A Missouri man on death row convicted of murder will have another chance to clear his name as Gov. Eric Greitens issued a stay of execution for Marcellus Williams. The stay comes hours before he was to be executed for the 1998 killing of a former newspaper reporter. Williams' attorneys are saying that new DNA evidence will exonerate their client.
According to the Washington Post, Greitens will appoint a board to investigate the new evidence before making a decision about Williams' freedom. Greitens released a statement about the decision to halt Williams' execution, saying,
“A sentence of death is the ultimate, permanent punishment. To carry out the death penalty, the people of Missouri must have confidence in the judgment of guilt. In light of new information, I am appointing a Board of Inquiry in this case.”
In 2001, Williams was convicted of murdering Felicia "Lisha" Gayle, a former reporter at the St. Louis Post-Dispatch. Court records indicate that Gayle was killed after being stabbed 43 times in her home, according to the Washington Post. During the trial, prosecutors claimed Williams burglarized Gayle's home and when she was revealed to be home, he stabbed her to death, according to the St. Louis Post-Dispatch.
Williams' attorneys had requested the U.S. Supreme Court to halt Williams' execution or reduce his sentence to life in prison in order to examine the DNA evidence. The state's high court previously denied the request.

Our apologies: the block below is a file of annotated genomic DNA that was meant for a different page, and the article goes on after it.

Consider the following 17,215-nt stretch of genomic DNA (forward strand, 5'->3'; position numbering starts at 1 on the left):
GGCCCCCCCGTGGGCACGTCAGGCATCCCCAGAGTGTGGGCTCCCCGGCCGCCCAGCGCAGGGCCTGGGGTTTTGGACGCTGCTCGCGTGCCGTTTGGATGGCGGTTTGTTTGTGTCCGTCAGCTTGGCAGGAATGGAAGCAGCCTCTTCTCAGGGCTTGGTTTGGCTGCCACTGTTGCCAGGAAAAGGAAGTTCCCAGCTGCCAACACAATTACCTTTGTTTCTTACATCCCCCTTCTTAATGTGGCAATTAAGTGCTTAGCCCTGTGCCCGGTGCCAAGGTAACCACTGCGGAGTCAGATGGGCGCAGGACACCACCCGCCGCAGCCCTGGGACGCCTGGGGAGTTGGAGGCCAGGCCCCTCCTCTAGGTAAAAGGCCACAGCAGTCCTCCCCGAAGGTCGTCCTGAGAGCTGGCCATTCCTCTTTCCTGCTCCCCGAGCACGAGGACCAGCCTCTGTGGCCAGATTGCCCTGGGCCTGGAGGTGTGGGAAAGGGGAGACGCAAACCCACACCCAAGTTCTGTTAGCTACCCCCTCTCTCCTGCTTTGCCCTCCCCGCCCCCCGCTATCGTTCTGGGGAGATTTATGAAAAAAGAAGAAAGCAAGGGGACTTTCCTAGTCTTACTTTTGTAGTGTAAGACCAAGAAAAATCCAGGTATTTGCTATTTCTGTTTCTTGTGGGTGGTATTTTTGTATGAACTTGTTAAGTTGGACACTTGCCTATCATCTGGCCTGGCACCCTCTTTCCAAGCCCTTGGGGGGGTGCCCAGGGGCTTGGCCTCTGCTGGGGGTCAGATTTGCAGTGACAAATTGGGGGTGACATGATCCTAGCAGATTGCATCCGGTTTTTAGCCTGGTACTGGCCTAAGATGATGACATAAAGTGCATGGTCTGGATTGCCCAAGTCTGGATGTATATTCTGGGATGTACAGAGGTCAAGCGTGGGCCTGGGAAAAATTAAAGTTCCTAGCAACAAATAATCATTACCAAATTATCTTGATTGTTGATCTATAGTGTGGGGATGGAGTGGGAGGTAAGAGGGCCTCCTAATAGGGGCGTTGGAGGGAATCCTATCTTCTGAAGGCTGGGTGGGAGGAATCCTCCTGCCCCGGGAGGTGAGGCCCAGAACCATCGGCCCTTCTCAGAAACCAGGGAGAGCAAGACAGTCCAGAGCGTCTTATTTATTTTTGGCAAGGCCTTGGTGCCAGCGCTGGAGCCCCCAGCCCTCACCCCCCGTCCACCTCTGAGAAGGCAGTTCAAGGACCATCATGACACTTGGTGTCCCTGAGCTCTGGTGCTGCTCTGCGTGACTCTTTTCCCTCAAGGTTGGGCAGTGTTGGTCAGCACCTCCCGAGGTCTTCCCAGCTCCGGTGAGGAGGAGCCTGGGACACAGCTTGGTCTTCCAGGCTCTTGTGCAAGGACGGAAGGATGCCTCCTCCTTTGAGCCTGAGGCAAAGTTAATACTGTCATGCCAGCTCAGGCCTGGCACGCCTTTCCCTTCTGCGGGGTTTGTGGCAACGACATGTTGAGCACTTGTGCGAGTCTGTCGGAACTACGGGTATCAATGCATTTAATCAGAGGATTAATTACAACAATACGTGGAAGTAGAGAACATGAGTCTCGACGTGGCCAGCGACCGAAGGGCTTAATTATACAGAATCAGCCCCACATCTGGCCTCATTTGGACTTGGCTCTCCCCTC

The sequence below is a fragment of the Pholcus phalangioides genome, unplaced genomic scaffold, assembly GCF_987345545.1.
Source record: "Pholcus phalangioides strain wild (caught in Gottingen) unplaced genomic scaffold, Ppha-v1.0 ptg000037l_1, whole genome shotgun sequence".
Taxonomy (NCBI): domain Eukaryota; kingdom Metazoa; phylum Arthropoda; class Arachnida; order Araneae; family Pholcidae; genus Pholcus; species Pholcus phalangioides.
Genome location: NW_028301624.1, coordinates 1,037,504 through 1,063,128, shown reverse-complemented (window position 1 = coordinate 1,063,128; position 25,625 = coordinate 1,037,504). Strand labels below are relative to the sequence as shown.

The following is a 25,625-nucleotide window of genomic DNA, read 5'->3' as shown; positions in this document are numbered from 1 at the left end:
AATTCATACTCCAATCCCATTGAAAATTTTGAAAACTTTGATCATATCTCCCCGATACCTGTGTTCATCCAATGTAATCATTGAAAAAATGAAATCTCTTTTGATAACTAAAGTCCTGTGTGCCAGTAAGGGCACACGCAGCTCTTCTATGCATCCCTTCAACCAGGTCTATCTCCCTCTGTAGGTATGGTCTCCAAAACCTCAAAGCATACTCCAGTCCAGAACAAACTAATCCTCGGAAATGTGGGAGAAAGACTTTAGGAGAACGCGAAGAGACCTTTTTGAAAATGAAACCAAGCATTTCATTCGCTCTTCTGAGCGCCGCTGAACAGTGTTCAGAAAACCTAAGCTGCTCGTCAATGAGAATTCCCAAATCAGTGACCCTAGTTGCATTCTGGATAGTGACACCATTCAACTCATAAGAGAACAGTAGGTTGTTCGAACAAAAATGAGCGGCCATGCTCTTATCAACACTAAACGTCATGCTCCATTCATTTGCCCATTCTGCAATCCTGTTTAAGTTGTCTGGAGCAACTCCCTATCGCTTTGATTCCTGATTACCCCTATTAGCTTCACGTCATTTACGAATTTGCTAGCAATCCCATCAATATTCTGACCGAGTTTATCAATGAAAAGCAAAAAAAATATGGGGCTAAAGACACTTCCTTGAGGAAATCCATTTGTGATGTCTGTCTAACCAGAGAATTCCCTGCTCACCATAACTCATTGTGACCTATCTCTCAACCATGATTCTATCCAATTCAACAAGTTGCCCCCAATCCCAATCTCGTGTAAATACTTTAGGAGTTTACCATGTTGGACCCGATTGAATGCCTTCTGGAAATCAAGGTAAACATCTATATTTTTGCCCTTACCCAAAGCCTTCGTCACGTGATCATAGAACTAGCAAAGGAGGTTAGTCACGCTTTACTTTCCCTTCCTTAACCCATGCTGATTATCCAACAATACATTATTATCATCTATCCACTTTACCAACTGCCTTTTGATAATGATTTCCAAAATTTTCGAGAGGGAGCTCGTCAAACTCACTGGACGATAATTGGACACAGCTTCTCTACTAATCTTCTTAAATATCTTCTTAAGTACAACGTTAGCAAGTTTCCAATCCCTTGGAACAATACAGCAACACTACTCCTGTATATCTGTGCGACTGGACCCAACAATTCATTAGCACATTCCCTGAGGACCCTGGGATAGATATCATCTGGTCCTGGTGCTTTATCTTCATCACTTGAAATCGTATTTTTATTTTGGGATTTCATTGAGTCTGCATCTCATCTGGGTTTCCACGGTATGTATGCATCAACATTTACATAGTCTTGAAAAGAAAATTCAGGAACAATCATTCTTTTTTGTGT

New DNA evidence was found through technology that was not available during the 2001 trial. The St. Louis Post-Dispatch reported that DNA found on the handle of the knife used to kill Gayle matched an unknown male. Greg Hampikian, a biologist at Boise State University, analyzed the sample.
Although the Missouri court denied Williams' attorney's request to postpone the execution in August, back in 2015 the court approved a postponement in order to analyze the new data.
According to the St. Louis Post-Dispatch, the prosecution offered evidence during the trial of Williams' guilt as witnesses who said Williams confessed to them and proof that Williams had sold Gayle's laptop online, but no physical DNA evidence for the killing. CNN also reported that the state found items belonging to Gayle in the vehicle Williams owned. Although the lack of DNA evidence alone certainly does not prove innocence, the fact that there is new DNA to be tried is significant.
Whether the new evidence ends up exonerating him or not, Williams may now get the opportunity to have a new trial and start again to clear his name.